Exposure and White balance

Exposure and White Balance


Hello everyone! I hope you all are holding up during bad times like these!
In my last blog, I shared my experience on ISO, Aperture, and Shutter Speed, and also their roles in photography. I am back here today to share what  I learned on Exposure and White Balance and how these elements are a key part of photography.

Exposure Triangle

Let us start by Exposure Triangle. The Exposure Triangle explains how the amount of exposure, which is how bright or dark something is, affects a photo. ISO, Aperture, and Shutter Speed collectively work together to form the Exposure triangle.

Now I might sound a bit crazy here, but using the Exposure Triangle is no different than making a cup of tea! You need to have a perfect balance between three things, the combination of Milk and Water, the number of tea leaves, and the most important thing, time! All these elements together make for a perfect cup of tea. Similarly, ISO, Aperture, and Shutter Speed together with a perfect balance make up for a great photo. Therefore, understanding Exposure Triangle, if you want that awesome photographer inside of you to come out, is a must! If you are taking photos and they are too bright, you are over-exposing and if they are too dark, you are under-exposing. Now, it is very easy to know if you are overexposing or underexposing. All you have to do is take a look at the Light meter which is present in all cameras, and it will automatically tell you if the photo is perfectly exposed or not!

Here is an image to tell you what a light meter basically looks like in a camera.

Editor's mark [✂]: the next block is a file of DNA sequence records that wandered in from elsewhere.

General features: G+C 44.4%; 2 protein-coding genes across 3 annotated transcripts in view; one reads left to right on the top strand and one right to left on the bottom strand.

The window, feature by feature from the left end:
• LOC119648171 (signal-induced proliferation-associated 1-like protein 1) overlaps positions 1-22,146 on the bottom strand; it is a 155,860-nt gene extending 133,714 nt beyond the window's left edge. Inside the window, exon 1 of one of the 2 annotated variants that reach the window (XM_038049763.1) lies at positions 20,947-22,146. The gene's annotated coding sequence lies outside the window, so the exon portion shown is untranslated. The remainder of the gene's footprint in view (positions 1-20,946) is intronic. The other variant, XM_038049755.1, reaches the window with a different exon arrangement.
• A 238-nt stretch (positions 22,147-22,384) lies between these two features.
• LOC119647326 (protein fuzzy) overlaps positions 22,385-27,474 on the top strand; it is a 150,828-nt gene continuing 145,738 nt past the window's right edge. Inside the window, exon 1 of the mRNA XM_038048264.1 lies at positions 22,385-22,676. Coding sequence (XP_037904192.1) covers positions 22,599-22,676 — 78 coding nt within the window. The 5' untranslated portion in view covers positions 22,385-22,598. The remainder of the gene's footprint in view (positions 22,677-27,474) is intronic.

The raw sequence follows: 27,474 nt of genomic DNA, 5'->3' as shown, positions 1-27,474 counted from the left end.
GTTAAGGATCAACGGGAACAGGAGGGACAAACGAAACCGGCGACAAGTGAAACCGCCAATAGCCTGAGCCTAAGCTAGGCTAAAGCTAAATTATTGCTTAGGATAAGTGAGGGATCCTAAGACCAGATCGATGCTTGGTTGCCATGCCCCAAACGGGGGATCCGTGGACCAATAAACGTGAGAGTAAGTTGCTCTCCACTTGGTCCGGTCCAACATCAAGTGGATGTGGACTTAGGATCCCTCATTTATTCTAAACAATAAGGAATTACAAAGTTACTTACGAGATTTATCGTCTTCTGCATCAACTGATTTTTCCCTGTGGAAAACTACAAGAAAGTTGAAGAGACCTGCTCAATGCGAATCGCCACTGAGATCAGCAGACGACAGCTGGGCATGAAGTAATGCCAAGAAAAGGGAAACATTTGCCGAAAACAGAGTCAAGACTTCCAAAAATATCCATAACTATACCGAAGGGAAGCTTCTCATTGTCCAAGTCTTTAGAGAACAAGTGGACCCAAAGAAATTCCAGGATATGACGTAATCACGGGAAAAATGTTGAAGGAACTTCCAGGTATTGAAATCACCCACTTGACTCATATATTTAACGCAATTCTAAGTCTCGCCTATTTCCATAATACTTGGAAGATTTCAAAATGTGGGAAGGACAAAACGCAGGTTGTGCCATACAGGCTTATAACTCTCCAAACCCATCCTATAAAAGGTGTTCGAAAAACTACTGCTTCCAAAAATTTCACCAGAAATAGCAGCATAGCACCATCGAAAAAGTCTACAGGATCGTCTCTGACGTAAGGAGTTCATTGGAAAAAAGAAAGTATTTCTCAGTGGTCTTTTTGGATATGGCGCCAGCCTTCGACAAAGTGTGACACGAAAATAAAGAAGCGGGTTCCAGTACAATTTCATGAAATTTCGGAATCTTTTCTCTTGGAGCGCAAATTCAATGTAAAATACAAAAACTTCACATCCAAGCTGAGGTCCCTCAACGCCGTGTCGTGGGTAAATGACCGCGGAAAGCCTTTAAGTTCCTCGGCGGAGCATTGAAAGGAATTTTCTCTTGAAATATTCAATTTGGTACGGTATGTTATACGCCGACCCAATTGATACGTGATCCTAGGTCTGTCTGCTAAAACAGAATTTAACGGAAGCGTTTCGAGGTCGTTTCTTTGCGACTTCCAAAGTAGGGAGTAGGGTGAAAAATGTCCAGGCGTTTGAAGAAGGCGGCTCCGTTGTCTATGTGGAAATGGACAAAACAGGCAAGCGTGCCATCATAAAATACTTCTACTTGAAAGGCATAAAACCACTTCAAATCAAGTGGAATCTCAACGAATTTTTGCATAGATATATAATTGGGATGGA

Perfect Exposure Every Time: A Guide to Metering in the Viewfinder

You can see that on the left side, there is 1 and 2 that go into the minus side, showing underexposure, (you can tell it is in minus as there is one on top of the two, same with the plus on the right side) and on the right side, there are 1 and 2 that are positive, showing Over Exposure. The marker underneath shows whether it is Over or Under Exposed. So basically, if the marker is on the left, that means it is Under Exposed, and if it is on the right, it means that it is Over Exposed.

Also, be careful while fixing your exposure, as all three ends of the Exposure Triangle can affect the amount of exposure. I know it is all a little confusing, but we will get it as we keep practicing (I guess 🧐)!!

White Balance

Next up, and the last one for today, is White Balance. White Balancing any camera essentially means that you are telling your camera what white looks like under different circumstances. As humans, our eyes compensate for the different lighting conditions and make us feel like white is, well, white. But the same can't be said for the camera. So we need to help, and once the camera gets the basis of white, it can easily set all the other colors to get that amazing photo.

Measurement of White Balance

White Balance is measured in temperature - no not the one we use to measure whether we have a fever - but by a unit called Kelvin, in short form, K.
The lower the Kelvin, the more bluish the picture comes out, and the higher the Kelvin, the more shades of orange, yellow and reddish colors. Going into the details of the more bluish colors, like tungsten are somewhere at about 3000K, and the ones like shade are at about 7000-7500K range. The ones like Flash are the normal point of about 5000K, which is the balance between the two types of colors.

There is also an Auto mode, which personally for me, doesn't really cut it, so I will always recommend to take many shots and try out the different presets that are given in the camera, or if you like, you can also play around with the custom mode, suit yourself!!

Image showing different white balance settings on one photo.

Well, that's all I got for today, (It took a lot of research and time, so don't judge me!!)

I post every Sunday to make sure to keep tuned in for some more exciting blogs!!

Comments